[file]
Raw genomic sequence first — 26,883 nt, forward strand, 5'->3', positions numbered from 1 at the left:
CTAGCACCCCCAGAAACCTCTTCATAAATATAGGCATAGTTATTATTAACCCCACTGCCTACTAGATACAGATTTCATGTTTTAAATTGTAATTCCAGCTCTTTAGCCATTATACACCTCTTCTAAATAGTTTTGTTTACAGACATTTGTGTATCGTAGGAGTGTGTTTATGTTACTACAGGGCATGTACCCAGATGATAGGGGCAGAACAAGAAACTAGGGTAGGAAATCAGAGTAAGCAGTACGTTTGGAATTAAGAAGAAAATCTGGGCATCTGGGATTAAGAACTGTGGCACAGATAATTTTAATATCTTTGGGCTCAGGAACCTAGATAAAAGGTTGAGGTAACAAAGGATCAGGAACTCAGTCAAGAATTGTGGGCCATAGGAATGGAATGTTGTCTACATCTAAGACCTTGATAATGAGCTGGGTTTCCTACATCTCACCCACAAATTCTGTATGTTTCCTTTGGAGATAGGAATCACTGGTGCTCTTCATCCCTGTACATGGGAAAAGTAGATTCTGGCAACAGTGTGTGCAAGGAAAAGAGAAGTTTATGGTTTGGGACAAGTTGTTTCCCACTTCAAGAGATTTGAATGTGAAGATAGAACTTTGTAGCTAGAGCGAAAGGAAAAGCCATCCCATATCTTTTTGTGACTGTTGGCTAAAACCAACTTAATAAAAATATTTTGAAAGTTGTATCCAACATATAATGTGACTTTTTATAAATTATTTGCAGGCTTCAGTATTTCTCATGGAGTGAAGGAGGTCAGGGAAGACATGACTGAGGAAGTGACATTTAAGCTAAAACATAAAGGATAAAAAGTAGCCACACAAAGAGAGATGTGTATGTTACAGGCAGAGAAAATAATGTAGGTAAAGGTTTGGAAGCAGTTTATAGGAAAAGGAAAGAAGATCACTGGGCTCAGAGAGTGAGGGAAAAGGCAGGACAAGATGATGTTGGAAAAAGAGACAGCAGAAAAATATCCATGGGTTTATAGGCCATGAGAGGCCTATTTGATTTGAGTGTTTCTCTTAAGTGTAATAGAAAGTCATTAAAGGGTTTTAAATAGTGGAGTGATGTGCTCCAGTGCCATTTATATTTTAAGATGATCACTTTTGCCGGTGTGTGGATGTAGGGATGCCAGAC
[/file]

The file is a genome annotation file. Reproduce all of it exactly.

Raw genomic sequence first — 26,883 nt, forward strand, 5'->3', positions numbered from 1 at the left:
CTAGCACCCCCAGAAACCTCTTCATAAATATAGGCATAGTTATTATTAACCCCACTGCCTACTAGATACAGATTTCATGTTTTAAATTGTAATTCCAGCTCTTTAGCCATTATACACCTCTTCTAAATAGTTTTGTTTACAGACATTTGTGTATCGTAGGAGTGTGTTTATGTTACTACAGGGCATGTACCCAGATGATAGGGGCAGAACAAGAAACTAGGGTAGGAAATCAGAGTAAGCAGTACGTTTGGAATTAAGAAGAAAATCTGGGCATCTGGGATTAAGAACTGTGGCACAGATAATTTTAATATCTTTGGGCTCAGGAACCTAGATAAAAGGTTGAGGTAACAAAGGATCAGGAACTCAGTCAAGAATTGTGGGCCATAGGAATGGAATGTTGTCTACATCTAAGACCTTGATAATGAGCTGGGTTTCCTACATCTCACCCACAAATTCTGTATGTTTCCTTTGGAGATAGGAATCACTGGTGCTCTTCATCCCTGTACATGGGAAAAGTAGATTCTGGCAACAGTGTGTGCAAGGAAAAGAGAAGTTTATGGTTTGGGACAAGTTGTTTCCCACTTCAAGAGATTTGAATGTGAAGATAGAACTTTGTAGCTAGAGCGAAAGGAAAAGCCATCCCATATCTTTTTGTGACTGTTGGCTAAAACCAACTTAATAAAAATATTTTGAAAGTTGTATCCAACATATAATGTGACTTTTTATAAATTATTTGCAGGCTTCAGTATTTCTCATGGAGTGAAGGAGGTCAGGGAAGACATGACTGAGGAAGTGACATTTAAGCTAAAACATAAAGGATAAAAAGTAGCCACACAAAGAGAGATGTGTATGTTACAGGCAGAGAAAATAATGTAGGTAAAGGTTTGGAAGCAGTTTATAGGAAAAGGAAAGAAGATCACTGGGCTCAGAGAGTGAGGGAAAAGGCAGGACAAGATGATGTTGGAAAAAGAGACAGCAGAAAAATATCCATGGGTTTATAGGCCATGAGAGGCCTATTTGATTTGAGTGTTTCTCTTAAGTGTAATAGAAAGTCATTAAAGGGTTTTAAATAGTGGAGTGATGTGCTCCAGTGCCATTTATATTTTAAGATGATCACTTTTGCCGGTGTGTGGATGTAGGGATGCCAGAC